I have a lot of respect for Woz. But ever since he left the company it seems like he's been overly down on Apple - from downplaying the iPhone through multiple iterations, to now claiming Apple cannot possibly do anything new or big.

      That sums up the fundamental problems with apple: they're into iterative change to hold hegemony over their phone.

      10 years ago, apple computers were some of the most thoughtful designs and easy to upgrade and replace parts. today, they're glued together and the ram is soldered on the logic board. What do you expect the OG Hacker to think about the direction apple is taking?

      when Apple developed the music store, it was one of the first business models to reach detente with the music industry and sell d

      • "Iterative change ain't nuthin'!"

        Yet without Jobs, they foundered. With him, they excelled. Without him again, they go back to foundering. Microsoft is foundering as they turned from innovation to market retention, playing a game of "me, too!" and using cash hemorrhages to copy what other companies did that worked.

        Saying some little guy did something, never made much of it, then another company brought it big time is vastly different then waiting around for others to hit the big time then playing catch u

    • The fact is, Woz comes from the breed of "garage engineers / tinkerers" which help make startup businesses famous .... not mega-corps who care about style over substance and who make as much money reselling entertainment created by other artists as building the tools that help artists make original content.

      Many of the great computer companies were formed because of engineering-minded innovators. HP, for example -- where both founders were focused on scientific test equipment and computers as useful analytic

    • But he was also the guy that openly admitted he was waiting over night in the queue in front of an "Apple Shop" to buy one of the first iPads.

    • He says Tesla is ahead and in a sense that is sort of true - I also think they are at the forefront of self-driving cars. But a large part of that is because they are way ahead in collecting real world data.

      Why do people believe Tesla is ahead in self-driving cars? Musk's empty promises? From all accounts their AP2 isn't as capable as their older Mobileyed-based AP1. And how is Tesla ahead of Waymo or MobileEye for collecting real-world data? Heck, most of Tesla's data is collected in California. There are entire countries with large road networks with nary a Tesla around. Musk is full of hot air and I'm a little disappointed the Woz doesn't see through it. Oh well, it will all come to light as Tesla has no ho

    • to now claiming Apple cannot possibly do anything new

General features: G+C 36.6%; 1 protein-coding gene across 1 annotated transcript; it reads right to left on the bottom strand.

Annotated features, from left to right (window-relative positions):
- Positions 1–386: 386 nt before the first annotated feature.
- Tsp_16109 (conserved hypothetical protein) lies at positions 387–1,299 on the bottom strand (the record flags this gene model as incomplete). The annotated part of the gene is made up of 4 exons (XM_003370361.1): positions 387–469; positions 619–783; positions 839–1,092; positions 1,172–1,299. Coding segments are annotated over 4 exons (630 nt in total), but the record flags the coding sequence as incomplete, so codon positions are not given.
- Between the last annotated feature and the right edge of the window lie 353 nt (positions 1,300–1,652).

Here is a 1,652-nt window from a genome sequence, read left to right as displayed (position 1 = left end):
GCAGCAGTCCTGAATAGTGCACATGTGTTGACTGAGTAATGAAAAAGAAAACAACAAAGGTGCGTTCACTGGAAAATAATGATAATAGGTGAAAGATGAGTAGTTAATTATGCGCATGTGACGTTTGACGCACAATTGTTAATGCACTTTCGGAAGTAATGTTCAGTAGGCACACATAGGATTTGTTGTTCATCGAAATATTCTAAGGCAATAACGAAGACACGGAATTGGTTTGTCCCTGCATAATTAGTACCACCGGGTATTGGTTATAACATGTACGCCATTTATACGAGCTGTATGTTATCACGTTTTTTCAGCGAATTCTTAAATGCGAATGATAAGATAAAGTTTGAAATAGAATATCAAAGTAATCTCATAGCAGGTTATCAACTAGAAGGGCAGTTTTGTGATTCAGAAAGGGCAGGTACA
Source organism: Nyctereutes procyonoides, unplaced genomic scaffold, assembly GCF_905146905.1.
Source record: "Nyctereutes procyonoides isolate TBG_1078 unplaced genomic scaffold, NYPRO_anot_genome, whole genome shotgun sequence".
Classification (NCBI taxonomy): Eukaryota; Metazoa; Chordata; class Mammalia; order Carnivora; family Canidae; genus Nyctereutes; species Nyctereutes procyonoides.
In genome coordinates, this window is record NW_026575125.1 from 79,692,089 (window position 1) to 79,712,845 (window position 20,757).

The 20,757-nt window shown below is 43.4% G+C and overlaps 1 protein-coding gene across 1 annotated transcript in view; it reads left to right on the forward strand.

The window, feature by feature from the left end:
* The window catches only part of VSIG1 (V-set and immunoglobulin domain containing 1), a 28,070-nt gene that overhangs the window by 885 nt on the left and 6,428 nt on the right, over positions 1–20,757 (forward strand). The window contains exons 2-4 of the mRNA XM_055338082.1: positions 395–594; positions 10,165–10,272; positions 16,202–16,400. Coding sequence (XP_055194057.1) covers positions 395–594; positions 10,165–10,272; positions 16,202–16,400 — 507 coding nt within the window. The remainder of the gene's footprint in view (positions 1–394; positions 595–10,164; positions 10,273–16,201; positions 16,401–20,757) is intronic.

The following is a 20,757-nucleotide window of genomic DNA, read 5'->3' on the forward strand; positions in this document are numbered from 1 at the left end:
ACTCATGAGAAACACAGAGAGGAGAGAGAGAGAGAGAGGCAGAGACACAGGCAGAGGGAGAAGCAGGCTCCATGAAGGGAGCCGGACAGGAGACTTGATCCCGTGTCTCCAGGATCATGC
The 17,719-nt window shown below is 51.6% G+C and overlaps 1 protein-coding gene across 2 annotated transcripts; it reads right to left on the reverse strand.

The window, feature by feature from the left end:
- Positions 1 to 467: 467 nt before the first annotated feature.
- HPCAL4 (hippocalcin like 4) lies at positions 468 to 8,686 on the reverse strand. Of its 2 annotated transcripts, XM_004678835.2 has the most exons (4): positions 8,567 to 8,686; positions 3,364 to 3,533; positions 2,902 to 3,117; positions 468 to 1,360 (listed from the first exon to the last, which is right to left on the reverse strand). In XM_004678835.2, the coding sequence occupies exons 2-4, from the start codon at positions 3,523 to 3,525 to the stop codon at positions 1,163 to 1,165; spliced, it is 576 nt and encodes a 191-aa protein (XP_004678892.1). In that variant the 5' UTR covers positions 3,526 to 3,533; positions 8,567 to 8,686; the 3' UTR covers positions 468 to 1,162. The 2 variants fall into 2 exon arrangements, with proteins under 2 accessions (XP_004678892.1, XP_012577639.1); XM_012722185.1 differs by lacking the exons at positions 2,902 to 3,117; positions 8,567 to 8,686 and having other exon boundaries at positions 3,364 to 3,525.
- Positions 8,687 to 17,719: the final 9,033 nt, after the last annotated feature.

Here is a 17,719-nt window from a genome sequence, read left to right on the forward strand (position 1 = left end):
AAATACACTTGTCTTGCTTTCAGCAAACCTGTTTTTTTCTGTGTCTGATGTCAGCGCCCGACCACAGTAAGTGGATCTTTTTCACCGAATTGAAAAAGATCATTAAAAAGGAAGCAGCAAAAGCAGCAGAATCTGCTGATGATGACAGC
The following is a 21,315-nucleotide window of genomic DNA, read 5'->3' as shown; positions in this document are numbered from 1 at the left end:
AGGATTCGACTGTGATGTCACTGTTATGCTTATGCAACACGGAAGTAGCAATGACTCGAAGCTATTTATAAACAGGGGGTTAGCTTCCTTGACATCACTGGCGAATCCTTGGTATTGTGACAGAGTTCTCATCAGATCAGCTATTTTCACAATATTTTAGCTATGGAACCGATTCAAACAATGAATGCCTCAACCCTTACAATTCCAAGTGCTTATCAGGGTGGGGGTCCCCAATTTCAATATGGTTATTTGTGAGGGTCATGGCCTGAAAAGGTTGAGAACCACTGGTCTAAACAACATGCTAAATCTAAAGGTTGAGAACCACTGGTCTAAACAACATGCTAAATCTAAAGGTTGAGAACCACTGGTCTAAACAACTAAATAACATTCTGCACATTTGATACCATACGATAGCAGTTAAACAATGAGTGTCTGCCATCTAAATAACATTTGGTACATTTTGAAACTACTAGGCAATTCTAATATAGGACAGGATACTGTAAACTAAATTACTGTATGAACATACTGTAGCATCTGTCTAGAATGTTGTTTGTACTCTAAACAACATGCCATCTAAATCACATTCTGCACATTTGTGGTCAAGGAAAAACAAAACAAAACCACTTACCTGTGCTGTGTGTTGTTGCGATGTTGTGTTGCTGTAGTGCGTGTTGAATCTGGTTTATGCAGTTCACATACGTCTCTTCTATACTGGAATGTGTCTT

Exactly. The iPhone still has a port on the bottom and still works as a phone. There's plenty of functionality and holes left to remove in the name of new.

  • by BoRegardless ( 721219 ) on Monday May 29, 2017 @02:56PM (#54506625)

    "Why can't we xxxxxxxx?

    VPs tend to shut down these sorts of quesitons with stock answers, because they want their position to be stable until they jump ship.

  • Sour Grapes (Score:3, Insightful)

    by pubwvj ( 1045960 ) on Monday May 29, 2017 @03:28PM (#54506805)

    Oddly, whenever I hear Woz he sounds like the fox with sour grapes just out of his reach.

    • Oddly, whenever I hear Woz he sounds like the fox with sour grapes just out of his reach.

      I always wonder if that is because it's what he is always saying, or that is what publications tend to quote.

  • by DougReed ( 102865 ) on Monday May 29, 2017 @03:42PM (#54506895)

    Their computer strategy is one example. Idiots have decided the computer market is dying. ... um.. no it's just saturated. It's a replacement market, not an expanding market. There is still HUGE money to be made, just not on an ever expanding scale. ... and Apple have virtually abandoned the computer market. They let Jony destroy their computer line and essentially handed the market to companies like RedHat on a platter. Their Laptops are underpowered with no ports. The iMac has gotten worse with every revision as Jony removed features and expandability. Their server is an underpowered trash can that won't fit into a rack.

    Microsoft has made a mess of the data center. They created a huge security nightmare defined by forced outages because every time you touch a Windows box you have to reboot it. Something that was considered a cardinal sin before M$ came alone. Linux has become the server platform of choice for any data center where the CTO isn't an idiot. Why? because Apple wasn't there to pick up the pieces when they should have been. Big companies trust big companies. OSX was just BSD UNIX with a usable GUI. Reliability was right up there with UNIX and Linux... and as companies started getting hacked and Windows boxes became a huge support nightmare, companies started looking for alternatives. Apple being a big company known for 'it just works' would have been the obvious choice... but there is no Apple server. There is no Apple RDP client for Windows->OSX. Instead Steve Jobs died, and Tim Cook made Jony Ive god and they flushed the server business completely. This allowed the Linux guys to finally say "we're here, and we're ready for you!" Companies would not have looked at them except they were backed into a corner and a few tech guys convinced management to put their toe in the open source water and now Apple hasn't a prayer to take it back. Linux IS the server of choice for companies with a clue.

    As a consultant, I have recently seen old-school Windows-everywhere companies nuke Windows all over the place in favor of Linux. And don't think M$ didn't notice. MS-SQL on Linux? YUP! Visual Studio on Linux? YUP! Even a Linux subsystem on Windows! YUP! I am betting there will be an Office for Linux next. now that the compiler works, someone in the back room is trying to get the compile errors cleaned up as we speak. As long as Windows dominates the desktop, you won't see it. But the FIRST hint of a Linux desktop migration, and poof! Office for Linux will pop out of the woodwork in about 10 seconds.